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Middle East

Knesset holds special session on controversial Israel nation state law

© Marc Israel Sellem, AFP | Israeli Prime Minister Benjamin Netanyahu attends the Knesset Plenary Hall session ahead of the vote on the National Law on late July 18, 2018.

Video by Yena LEE

Text by NEWS WIRES

Latest update : 2018-08-09

Israel's parliament held a special session on Wednesday to debate a controversial law passed last month declaring the country the nation state of the Jewish people.

Here are five questions and answers related to the law:

Why is the law controversial?

It has long been taken for granted by many that Israel is the nation state of the Jewish people, as described in the 1948 declaration of independence at the country's founding in the wake of the Holocaust.

As a result, the controversy surrounding the law has much to do with what is not in it rather than what is.

It contains no mention of equality or democracy, implying that Israel's Jewish nature takes precedence -- what Israel's far-right religious nationalist politicians have long advocated.

Beyond that, several clauses contained in the legislation are also sources of concern, especially since the text is part of Israel's so-called basic laws, which form a de facto constitution.

One section speaks of Israel as the historic homeland of the Jews and says they have a "unique" right to self-determination there.

FRANCE 24''s Irris Makler reports from Jerusalem

Another defines the establishment of Jewish communities as in the national interest and makes Hebrew the sole official language, downgrading Arabic to special status.

This has led to concerns that Arab Israelis, who account for some 17.5 percent of Israel's more than eight million population, could now be openly discriminated against in everything from housing to budgeting and land allocation.

Are there other laws protecting equality and democratic principles?

Only in part. Israel's basic laws include references to the country as "Jewish and democratic", but no specific right to equality apart from the declaration of independence.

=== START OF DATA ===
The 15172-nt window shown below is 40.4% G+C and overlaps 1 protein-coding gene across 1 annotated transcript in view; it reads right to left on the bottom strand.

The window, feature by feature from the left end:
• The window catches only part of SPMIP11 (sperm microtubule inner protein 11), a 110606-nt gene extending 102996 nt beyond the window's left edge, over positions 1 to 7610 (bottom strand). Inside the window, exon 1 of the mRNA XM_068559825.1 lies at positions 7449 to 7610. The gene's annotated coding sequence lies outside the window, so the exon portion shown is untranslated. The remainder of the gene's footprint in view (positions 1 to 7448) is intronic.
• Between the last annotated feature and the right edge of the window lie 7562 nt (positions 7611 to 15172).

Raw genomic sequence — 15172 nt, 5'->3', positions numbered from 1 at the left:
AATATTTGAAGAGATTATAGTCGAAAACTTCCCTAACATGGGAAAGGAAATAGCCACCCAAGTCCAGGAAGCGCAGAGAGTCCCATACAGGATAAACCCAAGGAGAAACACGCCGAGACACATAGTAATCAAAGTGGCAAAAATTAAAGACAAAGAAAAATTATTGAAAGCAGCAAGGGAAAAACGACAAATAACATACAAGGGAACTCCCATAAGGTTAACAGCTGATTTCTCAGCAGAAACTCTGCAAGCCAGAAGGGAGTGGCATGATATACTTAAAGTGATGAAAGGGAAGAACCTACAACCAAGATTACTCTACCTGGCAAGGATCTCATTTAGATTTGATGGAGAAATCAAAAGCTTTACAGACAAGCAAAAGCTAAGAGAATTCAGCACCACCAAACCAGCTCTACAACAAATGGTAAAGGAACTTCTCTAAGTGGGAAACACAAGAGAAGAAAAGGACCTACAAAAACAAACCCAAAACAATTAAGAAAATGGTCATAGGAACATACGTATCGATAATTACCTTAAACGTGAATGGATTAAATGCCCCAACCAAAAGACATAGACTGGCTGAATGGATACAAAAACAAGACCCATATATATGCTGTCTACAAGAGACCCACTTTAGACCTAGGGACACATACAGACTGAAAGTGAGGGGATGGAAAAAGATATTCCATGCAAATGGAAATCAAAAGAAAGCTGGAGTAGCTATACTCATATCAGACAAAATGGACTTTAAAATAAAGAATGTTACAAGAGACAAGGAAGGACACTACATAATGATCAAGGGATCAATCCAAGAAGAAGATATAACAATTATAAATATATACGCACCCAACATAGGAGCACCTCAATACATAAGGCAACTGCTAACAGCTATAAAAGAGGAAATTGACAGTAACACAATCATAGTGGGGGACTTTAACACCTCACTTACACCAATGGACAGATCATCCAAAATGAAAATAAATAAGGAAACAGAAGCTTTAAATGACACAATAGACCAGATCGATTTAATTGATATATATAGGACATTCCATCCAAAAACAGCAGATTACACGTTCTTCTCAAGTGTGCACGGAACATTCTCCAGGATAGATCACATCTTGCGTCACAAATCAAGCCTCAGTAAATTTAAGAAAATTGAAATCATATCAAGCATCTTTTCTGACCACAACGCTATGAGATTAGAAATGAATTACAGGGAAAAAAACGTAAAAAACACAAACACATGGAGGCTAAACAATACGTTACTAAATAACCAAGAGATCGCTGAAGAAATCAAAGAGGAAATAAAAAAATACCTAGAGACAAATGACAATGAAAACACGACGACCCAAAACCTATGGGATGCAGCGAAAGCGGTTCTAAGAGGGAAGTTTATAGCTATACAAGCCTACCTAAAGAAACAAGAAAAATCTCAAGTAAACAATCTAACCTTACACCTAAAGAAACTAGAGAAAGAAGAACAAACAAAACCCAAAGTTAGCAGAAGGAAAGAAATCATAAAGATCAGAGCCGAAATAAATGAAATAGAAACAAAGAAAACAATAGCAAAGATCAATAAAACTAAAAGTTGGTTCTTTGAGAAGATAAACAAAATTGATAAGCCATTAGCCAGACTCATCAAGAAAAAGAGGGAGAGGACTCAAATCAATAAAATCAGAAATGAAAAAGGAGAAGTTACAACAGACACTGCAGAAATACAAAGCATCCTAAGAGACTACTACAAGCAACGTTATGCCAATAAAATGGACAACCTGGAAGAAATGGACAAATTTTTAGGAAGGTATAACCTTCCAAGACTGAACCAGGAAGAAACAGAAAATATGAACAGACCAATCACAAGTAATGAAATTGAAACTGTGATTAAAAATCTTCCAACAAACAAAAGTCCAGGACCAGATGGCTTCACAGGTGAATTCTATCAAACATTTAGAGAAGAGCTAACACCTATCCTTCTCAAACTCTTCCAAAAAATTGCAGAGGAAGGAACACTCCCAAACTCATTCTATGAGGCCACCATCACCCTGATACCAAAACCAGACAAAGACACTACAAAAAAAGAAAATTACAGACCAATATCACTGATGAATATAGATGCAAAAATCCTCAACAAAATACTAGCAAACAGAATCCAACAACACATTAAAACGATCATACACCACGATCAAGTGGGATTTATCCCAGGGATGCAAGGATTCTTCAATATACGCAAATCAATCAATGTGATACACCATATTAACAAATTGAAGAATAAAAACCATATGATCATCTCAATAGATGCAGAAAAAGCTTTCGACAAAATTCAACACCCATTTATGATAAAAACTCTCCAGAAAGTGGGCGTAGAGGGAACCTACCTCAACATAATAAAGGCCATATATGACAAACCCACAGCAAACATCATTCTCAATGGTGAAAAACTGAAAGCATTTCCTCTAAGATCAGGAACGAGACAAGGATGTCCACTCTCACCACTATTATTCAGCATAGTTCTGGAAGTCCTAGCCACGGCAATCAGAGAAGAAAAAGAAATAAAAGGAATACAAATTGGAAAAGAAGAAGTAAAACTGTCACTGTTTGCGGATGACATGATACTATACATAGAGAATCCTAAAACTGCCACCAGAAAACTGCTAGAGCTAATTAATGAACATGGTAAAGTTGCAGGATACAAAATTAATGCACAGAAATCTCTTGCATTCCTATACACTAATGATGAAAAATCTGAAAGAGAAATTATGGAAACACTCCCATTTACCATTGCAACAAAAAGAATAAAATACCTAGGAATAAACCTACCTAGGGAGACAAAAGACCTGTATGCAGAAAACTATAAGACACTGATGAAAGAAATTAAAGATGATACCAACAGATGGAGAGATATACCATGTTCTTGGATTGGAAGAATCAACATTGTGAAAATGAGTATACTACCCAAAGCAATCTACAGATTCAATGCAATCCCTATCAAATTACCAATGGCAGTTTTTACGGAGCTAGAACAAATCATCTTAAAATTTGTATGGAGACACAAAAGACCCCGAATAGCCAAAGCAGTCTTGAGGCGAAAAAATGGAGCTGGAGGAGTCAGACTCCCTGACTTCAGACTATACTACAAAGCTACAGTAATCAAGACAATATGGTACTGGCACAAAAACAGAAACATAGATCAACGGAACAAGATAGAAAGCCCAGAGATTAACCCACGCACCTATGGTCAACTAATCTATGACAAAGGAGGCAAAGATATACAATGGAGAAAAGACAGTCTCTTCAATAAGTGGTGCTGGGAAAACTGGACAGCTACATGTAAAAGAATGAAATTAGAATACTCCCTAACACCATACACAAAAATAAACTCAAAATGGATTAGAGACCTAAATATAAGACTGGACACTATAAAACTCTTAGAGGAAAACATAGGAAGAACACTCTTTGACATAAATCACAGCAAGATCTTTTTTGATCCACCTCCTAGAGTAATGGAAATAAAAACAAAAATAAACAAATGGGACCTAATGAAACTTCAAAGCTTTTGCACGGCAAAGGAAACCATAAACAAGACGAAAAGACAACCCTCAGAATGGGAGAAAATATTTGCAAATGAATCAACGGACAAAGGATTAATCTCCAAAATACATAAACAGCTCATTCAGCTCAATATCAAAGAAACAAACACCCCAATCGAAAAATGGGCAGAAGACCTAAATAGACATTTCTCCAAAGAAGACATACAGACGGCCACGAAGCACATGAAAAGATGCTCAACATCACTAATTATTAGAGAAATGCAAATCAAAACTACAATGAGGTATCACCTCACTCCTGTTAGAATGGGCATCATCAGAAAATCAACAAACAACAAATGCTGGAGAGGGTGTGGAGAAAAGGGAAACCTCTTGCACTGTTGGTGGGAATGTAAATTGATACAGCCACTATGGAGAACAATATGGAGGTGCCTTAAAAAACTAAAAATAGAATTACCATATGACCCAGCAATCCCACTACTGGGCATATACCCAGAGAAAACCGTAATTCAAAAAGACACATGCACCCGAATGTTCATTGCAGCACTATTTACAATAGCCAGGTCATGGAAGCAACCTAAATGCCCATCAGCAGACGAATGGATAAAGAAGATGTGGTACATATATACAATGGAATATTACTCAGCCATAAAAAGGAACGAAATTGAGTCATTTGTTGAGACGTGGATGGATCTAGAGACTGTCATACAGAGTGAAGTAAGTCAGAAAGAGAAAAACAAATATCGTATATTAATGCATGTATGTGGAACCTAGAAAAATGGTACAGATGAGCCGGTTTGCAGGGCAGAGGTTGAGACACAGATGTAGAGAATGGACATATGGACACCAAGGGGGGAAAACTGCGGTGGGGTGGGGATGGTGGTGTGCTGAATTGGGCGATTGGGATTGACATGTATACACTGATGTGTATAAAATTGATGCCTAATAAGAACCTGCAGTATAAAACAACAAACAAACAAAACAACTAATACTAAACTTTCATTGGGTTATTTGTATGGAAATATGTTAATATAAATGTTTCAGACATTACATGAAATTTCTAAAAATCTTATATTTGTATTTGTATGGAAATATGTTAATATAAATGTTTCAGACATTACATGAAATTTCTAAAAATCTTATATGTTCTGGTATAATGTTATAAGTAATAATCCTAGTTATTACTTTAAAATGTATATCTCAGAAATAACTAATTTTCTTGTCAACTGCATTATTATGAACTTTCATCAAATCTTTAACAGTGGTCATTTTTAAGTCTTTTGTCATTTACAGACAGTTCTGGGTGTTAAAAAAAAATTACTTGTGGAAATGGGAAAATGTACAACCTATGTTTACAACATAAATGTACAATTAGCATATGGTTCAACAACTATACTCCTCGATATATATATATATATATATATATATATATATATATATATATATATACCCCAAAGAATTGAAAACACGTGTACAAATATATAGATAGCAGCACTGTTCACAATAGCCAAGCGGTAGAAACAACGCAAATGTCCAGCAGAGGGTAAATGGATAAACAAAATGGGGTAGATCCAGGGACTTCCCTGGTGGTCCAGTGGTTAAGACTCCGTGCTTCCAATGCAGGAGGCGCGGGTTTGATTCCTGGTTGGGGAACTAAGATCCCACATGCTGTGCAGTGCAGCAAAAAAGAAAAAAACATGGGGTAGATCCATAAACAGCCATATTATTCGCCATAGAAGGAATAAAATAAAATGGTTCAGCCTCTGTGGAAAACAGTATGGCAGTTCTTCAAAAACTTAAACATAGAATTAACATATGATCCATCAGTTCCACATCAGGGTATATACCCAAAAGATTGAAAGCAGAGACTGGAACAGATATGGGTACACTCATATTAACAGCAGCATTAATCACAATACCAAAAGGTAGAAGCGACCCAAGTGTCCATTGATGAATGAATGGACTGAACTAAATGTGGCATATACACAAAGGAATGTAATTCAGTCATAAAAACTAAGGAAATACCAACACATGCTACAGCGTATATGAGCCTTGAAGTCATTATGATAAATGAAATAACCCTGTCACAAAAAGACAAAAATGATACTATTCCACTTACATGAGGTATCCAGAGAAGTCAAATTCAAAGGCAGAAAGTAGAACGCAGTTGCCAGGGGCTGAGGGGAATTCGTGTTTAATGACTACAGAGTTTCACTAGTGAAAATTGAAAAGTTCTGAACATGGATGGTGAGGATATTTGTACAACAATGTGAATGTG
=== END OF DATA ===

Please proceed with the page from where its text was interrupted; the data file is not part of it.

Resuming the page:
Amir Fuchs, of the Israel Democracy Institute think-tank and who participated in committee meetings on the legislation as an expert, said courts have interpreted a right to human dignity in basic laws as guaranteeing equality.

Much will depend on how Israel's courts interpret the new legislation in comparison to what was on the books, said Fuchs, who called it a "terrible law which changes the definition of Israel."

Emmanuel Navon, senior fellow at the Kohelet Policy Forum, a think tank that advocated the legislation, said equality is already anchored in law due to court decisions regarding it and existing laws.

Law 'gives discrimination a constitutional anchor'

"Those principles are enshrined in Israeli law, not only by those basic laws but also by many decision from the supreme court, by the Israeli jurisprudence," he said.

What are examples of changes the law could provoke?

Israel's Arab minority fears the law legalises discrimination that will allow them to be openly excluded from housing, for example, or see state budgets skewed against them.

Fuchs said the immediate impact is more symbolic than practical, but over the long-term he can envision gradual changes.

That could include laws such as forcing parliament members or new citizens to take an oath saying they are loyal to a "Jewish and democratic" state.

But even if there are no immediate practical effects, Fuchs said the symbolism of it remains powerful.

"Whoever you talk to who is an Arab or not Jewish will tell you, and rightly so, that this sends a message that you are not full citizens in this country," he said.

For Navon, the law was necessary to protect Israel's identity as a Jewish state against future attempts to erode that.

He named possible changes in laws that could allow Palestinians who marry Arab Israelis to more easily gain citizenship, a potential threat to the country's Jewish majority.

Navon also spoke of symbolic issues such as challenges to Israel's Star of David flag or programmes supporting the Jewish diaspora.

Why was it approved now?

Israel's religious nationalist politicians, including those who oppose a Palestinian state and want to annex much of the occupied West Bank, have for years called for such a law.

But a range of political analysts say Prime Minister Benjamin Netanyahu, who heads what is seen as the most right-wing government in Israel's history, pushed for it now with upcoming elections in mind.

Parliament's current term ends in November 2019, but there has been speculation that Netanyahu, facing a possible corruption indictment, could call early polls.

The law is seen as allowing Netanyahu to shore up his political base and fend off rivals from the far-right.

What has been the response?

Five court challenges have been filed. There have also been protests led by Israel's 130,000-strong Druze minority, who are required to serve in Israel's military unlike other Arab Israelis.

At Wednesday's parliament hearing, there were calls from the opposition to make Israel's declaration of independence its constitution.

Netanyahu says that without the law "it will be impossible to ensure for generations the future of Israel as a Jewish national state."

(AFP)

Date created : 2018-08-08

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